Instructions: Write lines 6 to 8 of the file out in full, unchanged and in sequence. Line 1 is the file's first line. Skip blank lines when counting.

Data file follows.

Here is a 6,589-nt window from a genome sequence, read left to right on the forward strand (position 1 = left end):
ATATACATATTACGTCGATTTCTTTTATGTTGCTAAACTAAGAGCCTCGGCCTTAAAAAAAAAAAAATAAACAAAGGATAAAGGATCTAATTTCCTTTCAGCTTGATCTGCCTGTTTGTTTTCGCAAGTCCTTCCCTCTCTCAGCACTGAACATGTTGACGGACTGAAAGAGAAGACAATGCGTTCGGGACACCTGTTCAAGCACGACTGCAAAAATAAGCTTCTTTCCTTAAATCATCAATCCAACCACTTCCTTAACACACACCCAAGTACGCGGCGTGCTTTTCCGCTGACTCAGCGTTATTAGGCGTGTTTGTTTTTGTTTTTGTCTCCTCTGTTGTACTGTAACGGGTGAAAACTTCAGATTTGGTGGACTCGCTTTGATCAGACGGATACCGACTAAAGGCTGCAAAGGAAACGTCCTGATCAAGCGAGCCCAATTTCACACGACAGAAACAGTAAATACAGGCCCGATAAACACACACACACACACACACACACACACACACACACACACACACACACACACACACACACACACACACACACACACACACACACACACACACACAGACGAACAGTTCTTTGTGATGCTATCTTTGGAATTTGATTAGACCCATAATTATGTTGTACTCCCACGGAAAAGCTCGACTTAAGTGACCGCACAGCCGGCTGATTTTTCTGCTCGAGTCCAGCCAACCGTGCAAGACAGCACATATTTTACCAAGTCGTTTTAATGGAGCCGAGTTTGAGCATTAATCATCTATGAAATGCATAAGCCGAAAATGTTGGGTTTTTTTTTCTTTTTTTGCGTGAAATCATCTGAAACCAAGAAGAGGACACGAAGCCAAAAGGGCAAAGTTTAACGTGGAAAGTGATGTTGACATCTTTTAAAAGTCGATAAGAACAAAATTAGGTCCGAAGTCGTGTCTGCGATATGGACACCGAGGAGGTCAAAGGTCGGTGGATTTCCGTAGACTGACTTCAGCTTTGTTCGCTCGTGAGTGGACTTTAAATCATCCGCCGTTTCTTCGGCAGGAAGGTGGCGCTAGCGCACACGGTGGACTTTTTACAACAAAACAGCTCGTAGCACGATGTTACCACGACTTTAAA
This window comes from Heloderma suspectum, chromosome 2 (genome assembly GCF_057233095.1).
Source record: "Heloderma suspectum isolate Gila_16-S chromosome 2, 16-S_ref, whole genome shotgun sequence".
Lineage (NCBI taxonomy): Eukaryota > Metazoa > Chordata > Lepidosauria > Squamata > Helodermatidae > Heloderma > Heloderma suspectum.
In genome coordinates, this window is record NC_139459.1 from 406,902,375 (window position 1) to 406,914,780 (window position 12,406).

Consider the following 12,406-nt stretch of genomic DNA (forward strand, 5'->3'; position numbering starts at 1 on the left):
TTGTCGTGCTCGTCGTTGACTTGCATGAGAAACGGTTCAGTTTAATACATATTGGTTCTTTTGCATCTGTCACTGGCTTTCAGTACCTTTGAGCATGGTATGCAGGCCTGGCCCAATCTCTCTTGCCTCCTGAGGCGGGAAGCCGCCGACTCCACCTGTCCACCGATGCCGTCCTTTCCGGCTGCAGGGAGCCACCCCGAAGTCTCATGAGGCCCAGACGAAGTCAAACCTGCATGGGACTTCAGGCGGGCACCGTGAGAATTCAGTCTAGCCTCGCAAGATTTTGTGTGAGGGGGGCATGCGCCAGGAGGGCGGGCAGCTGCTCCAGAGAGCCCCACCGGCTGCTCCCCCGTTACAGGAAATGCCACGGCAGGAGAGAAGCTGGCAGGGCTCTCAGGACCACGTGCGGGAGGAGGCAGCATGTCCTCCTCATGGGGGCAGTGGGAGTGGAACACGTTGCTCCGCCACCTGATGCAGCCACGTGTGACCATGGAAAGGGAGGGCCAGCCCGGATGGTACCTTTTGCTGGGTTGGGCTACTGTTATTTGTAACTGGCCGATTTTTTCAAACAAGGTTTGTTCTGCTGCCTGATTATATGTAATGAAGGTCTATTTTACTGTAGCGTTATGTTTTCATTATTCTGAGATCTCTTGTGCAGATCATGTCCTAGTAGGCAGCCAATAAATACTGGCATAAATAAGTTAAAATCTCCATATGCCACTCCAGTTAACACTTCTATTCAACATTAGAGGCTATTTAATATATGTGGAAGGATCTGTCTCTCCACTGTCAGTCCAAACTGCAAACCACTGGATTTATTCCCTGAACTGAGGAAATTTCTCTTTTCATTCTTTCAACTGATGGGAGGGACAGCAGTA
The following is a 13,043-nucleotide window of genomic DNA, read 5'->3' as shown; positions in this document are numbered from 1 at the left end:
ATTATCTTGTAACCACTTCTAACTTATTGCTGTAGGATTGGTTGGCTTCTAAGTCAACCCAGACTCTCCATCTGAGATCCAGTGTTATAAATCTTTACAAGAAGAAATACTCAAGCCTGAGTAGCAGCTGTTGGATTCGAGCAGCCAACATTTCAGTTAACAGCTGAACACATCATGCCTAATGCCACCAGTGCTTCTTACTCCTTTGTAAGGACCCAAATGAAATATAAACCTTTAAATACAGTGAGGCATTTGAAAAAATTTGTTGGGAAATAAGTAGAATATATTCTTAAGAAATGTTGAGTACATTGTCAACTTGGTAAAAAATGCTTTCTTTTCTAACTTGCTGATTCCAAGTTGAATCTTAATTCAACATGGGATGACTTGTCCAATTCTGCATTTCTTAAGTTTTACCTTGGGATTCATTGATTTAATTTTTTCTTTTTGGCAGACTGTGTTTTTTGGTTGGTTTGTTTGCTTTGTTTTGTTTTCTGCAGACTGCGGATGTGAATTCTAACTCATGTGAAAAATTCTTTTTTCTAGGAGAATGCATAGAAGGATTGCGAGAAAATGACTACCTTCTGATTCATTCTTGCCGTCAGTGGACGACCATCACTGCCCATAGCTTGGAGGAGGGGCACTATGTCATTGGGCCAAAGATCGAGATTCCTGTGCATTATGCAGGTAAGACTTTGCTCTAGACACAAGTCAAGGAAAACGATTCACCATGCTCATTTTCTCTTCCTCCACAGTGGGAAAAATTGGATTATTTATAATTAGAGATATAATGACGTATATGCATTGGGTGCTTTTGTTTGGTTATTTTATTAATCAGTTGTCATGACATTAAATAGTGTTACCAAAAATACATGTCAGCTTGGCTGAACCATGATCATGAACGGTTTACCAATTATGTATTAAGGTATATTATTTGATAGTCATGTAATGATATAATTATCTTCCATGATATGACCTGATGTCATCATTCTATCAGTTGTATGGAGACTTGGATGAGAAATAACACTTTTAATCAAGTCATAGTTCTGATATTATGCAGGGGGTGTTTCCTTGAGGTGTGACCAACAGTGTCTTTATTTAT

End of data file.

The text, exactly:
In genome coordinates, this window is record NC_139459.1 from 406,902,375 (window position 1) to 406,914,780 (window position 12,406).

Consider the following 12,406-nt stretch of genomic DNA (forward strand, 5'->3'; position numbering starts at 1 on the left):
TTGTCGTGCTCGTCGTTGACTTGCATGAGAAACGGTTCAGTTTAATACATATTGGTTCTTTTGCATCTGTCACTGGCTTTCAGTACCTTTGAGCATGGTATGCAGGCCTGGCCCAATCTCTCTTGCCTCCTGAGGCGGGAAGCCGCCGACTCCACCTGTCCACCGATGCCGTCCTTTCCGGCTGCAGGGAGCCACCCCGAAGTCTCATGAGGCCCAGACGAAGTCAAACCTGCATGGGACTTCAGGCGGGCACCGTGAGAATTCAGTCTAGCCTCGCAAGATTTTGTGTGAGGGGGGCATGCGCCAGGAGGGCGGGCAGCTGCTCCAGAGAGCCCCACCGGCTGCTCCCCCGTTACAGGAAATGCCACGGCAGGAGAGAAGCTGGCAGGGCTCTCAGGACCACGTGCGGGAGGAGGCAGCATGTCCTCCTCATGGGGGCAGTGGGAGTGGAACACGTTGCTCCGCCACCTGATGCAGCCACGTGTGACCATGGAAAGGGAGGGCCAGCCCGGATGGTACCTTTTGCTGGGTTGGGCTACTGTTATTTGTAACTGGCCGATTTTTTCAAACAAGGTTTGTTCTGCTGCCTGATTATATGTAATGAAGGTCTATTTTACTGTAGCGTTATGTTTTCATTATTCTGAGATCTCTTGTGCAGATCATGTCCTAGTAGGCAGCCAATAAATACTGGCATAAATAAGTTAAAATCTCCATATGCCACTCCAGTTAACACTTCTATTCAACATTAGAGGCTATTTAATATATGTGGAAGGATCTGTCTCTCCACTGTCAGTCCAAACTGCAAACCACTGGATTTATTCCCTGAACTGAGGAAATTTCTCTTTTCATTCTTTCAACTGATGGGAGGGACAGCAGTA